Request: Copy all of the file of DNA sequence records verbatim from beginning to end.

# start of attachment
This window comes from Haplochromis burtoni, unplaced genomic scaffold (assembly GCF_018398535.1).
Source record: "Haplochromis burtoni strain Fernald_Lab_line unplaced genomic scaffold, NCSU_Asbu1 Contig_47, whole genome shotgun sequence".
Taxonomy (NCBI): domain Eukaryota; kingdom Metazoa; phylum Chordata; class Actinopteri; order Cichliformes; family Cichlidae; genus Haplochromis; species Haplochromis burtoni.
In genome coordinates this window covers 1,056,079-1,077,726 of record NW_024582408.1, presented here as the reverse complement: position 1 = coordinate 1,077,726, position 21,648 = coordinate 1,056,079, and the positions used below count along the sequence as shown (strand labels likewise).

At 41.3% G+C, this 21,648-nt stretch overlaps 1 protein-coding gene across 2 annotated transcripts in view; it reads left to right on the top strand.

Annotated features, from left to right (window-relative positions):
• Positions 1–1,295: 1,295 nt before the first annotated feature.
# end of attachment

This window comes from Haplochromis burtoni, unplaced genomic scaffold (assembly GCF_018398535.1).
Source record: "Haplochromis burtoni strain Fernald_Lab_line unplaced genomic scaffold, NCSU_Asbu1 Contig_47, whole genome shotgun sequence".
Taxonomy (NCBI): domain Eukaryota; kingdom Metazoa; phylum Chordata; class Actinopteri; order Cichliformes; family Cichlidae; genus Haplochromis; species Haplochromis burtoni.
In genome coordinates this window covers 1,056,079-1,077,726 of record NW_024582408.1, presented here as the reverse complement: position 1 = coordinate 1,077,726, position 21,648 = coordinate 1,056,079, and the positions used below count along the sequence as shown (strand labels likewise).

At 41.3% G+C, this 21,648-nt stretch overlaps 1 protein-coding gene across 2 annotated transcripts in view; it reads left to right on the top strand.

Annotated features, from left to right (window-relative positions):
• Positions 1–1,295: 1,295 nt before the first annotated feature.